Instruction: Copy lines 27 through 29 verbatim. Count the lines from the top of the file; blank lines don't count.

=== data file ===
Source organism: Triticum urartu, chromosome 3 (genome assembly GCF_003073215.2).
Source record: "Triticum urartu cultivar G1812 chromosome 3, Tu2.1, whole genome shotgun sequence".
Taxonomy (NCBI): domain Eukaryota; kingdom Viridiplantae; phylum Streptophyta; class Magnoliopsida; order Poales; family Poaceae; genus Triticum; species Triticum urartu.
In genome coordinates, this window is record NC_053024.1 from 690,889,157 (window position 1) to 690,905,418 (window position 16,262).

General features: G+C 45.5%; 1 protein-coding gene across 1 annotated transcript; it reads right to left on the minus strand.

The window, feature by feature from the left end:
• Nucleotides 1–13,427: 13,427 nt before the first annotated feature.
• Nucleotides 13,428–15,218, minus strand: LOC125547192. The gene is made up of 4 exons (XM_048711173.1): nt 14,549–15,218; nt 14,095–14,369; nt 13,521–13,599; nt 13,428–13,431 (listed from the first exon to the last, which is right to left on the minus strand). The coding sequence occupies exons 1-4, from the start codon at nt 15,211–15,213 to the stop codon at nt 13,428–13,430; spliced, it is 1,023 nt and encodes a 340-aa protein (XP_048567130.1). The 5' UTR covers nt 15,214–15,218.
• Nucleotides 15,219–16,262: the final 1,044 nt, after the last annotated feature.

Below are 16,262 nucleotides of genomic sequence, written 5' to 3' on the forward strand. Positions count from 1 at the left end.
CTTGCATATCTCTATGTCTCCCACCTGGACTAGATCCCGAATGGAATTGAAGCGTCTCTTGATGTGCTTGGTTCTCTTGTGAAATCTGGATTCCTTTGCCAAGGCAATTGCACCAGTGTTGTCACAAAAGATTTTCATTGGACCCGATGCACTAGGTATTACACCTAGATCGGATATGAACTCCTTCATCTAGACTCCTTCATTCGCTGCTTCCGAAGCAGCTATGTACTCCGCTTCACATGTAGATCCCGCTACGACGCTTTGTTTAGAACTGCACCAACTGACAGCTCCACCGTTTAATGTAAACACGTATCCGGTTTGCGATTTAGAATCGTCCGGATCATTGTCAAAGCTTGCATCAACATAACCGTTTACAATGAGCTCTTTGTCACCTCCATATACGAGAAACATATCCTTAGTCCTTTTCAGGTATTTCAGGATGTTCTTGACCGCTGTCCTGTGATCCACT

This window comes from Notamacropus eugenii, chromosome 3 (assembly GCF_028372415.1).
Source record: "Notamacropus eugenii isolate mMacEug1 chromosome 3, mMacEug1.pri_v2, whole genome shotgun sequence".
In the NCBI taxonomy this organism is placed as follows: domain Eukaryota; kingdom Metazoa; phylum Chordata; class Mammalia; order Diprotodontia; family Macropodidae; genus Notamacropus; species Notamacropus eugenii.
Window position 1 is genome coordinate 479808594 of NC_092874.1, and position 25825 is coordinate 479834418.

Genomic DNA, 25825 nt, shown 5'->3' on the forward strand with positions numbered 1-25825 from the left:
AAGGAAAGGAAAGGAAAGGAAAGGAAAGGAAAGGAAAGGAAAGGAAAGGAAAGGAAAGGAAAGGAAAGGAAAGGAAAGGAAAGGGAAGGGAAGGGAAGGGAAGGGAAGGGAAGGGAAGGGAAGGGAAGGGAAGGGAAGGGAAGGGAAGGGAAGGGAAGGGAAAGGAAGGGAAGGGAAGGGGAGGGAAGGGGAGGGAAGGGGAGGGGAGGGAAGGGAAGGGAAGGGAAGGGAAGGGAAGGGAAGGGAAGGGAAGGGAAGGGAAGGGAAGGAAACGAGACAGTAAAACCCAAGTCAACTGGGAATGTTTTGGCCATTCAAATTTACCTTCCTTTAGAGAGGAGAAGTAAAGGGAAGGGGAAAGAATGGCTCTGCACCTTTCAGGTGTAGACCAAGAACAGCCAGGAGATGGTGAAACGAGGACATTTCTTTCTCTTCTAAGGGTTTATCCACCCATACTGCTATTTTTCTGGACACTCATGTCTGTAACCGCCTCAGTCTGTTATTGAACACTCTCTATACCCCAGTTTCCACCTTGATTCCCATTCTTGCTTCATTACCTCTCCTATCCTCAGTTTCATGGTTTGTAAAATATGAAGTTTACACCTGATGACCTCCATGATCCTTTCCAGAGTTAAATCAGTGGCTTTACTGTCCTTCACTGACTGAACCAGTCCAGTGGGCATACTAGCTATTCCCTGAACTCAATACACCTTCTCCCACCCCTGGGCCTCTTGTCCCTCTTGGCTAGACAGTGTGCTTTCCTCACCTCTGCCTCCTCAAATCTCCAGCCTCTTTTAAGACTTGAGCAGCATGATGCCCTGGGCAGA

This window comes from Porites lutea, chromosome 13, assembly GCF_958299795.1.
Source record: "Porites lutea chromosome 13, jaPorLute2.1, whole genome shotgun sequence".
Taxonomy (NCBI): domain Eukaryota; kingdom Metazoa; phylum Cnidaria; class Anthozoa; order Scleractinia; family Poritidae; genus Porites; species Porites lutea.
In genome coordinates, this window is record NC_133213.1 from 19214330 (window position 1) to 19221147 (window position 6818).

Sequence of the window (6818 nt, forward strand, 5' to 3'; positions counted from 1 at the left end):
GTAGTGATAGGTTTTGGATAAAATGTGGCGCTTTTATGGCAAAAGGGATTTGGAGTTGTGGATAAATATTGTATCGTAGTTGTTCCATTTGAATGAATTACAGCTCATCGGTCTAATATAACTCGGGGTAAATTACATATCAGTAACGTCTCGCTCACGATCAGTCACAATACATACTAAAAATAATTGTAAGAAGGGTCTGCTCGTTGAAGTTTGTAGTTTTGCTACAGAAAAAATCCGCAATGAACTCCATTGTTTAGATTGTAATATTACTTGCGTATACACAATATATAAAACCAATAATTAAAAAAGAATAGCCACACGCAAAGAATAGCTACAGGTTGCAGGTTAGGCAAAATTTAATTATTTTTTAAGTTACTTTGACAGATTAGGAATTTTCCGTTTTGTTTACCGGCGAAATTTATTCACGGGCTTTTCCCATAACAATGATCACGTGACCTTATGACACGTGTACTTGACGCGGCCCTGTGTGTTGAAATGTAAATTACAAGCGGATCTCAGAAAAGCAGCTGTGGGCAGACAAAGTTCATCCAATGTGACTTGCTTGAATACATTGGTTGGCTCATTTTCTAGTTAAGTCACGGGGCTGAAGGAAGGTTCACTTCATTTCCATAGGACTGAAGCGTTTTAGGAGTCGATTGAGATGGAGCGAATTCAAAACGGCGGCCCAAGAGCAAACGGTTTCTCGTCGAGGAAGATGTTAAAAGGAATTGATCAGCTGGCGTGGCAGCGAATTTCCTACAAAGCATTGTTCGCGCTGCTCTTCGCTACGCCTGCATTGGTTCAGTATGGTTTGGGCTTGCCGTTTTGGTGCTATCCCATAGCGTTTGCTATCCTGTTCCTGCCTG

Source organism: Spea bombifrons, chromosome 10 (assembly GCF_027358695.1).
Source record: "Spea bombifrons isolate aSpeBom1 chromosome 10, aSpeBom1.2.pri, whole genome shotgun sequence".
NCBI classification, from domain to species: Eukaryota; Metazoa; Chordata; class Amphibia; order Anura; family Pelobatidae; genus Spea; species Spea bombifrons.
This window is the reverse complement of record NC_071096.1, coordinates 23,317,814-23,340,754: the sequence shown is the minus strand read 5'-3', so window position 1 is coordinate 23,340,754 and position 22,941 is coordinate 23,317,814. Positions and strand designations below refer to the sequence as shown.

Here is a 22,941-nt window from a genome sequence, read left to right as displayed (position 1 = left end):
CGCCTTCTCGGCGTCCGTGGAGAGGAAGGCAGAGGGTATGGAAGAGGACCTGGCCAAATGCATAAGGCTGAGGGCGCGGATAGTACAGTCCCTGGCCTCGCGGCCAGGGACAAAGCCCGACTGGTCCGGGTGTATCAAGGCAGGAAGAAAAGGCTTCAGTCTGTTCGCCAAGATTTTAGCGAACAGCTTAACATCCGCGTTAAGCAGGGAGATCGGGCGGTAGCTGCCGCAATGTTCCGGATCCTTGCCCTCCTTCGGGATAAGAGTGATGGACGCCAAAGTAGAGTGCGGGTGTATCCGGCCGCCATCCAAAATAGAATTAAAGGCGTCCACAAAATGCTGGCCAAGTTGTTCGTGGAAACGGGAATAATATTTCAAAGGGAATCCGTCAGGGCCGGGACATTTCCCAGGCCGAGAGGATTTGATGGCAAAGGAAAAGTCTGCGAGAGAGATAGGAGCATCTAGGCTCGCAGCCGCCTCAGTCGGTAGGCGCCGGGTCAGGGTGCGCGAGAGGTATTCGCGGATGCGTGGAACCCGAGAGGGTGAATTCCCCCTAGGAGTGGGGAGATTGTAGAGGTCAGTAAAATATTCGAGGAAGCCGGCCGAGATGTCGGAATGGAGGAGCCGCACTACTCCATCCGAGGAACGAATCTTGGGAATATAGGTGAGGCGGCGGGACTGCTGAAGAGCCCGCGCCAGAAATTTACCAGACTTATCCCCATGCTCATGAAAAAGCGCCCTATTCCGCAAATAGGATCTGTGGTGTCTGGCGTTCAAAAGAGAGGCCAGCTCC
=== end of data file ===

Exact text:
This window is the reverse complement of record NC_071096.1, coordinates 23,317,814-23,340,754: the sequence shown is the minus strand read 5'-3', so window position 1 is coordinate 23,340,754 and position 22,941 is coordinate 23,317,814. Positions and strand designations below refer to the sequence as shown.

Here is a 22,941-nt window from a genome sequence, read left to right as displayed (position 1 = left end):
CGCCTTCTCGGCGTCCGTGGAGAGGAAGGCAGAGGGTATGGAAGAGGACCTGGCCAAATGCATAAGGCTGAGGGCGCGGATAGTACAGTCCCTGGCCTCGCGGCCAGGGACAAAGCCCGACTGGTCCGGGTGTATCAAGGCAGGAAGAAAAGGCTTCAGTCTGTTCGCCAAGATTTTAGCGAACAGCTTAACATCCGCGTTAAGCAGGGAGATCGGGCGGTAGCTGCCGCAATGTTCCGGATCCTTGCCCTCCTTCGGGATAAGAGTGATGGACGCCAAAGTAGAGTGCGGGTGTATCCGGCCGCCATCCAAAATAGAATTAAAGGCGTCCACAAAATGCTGGCCAAGTTGTTCGTGGAAACGGGAATAATATTTCAAAGGGAATCCGTCAGGGCCGGGACATTTCCCAGGCCGAGAGGATTTGATGGCAAAGGAAAAGTCTGCGAGAGAGATAGGAGCATCTAGGCTCGCAGCCGCCTCAGTCGGTAGGCGCCGGGTCAGGGTGCGCGAGAGGTATTCGCGGATGCGTGGAACCCGAGAGGGTGAATTCCCCCTAGGAGTGGGGAGATTGTAGAGGTCAGTAAAATATTCGAGGAAGCCGGCCGAGATGTCGGAATGGAGGAGCCGCACTACTCCATCCGAGGAACGAATCTTGGGAATATAGGTGAGGCGGCGGGACTGCTGAAGAGCCCGCGCCAGAAATTTACCAGACTTATCCCCATGCTCATGAAAAAGCGCCCTATTCCGCAAATAGGATCTGTGGTGTCTGGCGTTCAAAAGAGAGGCCAGCTCC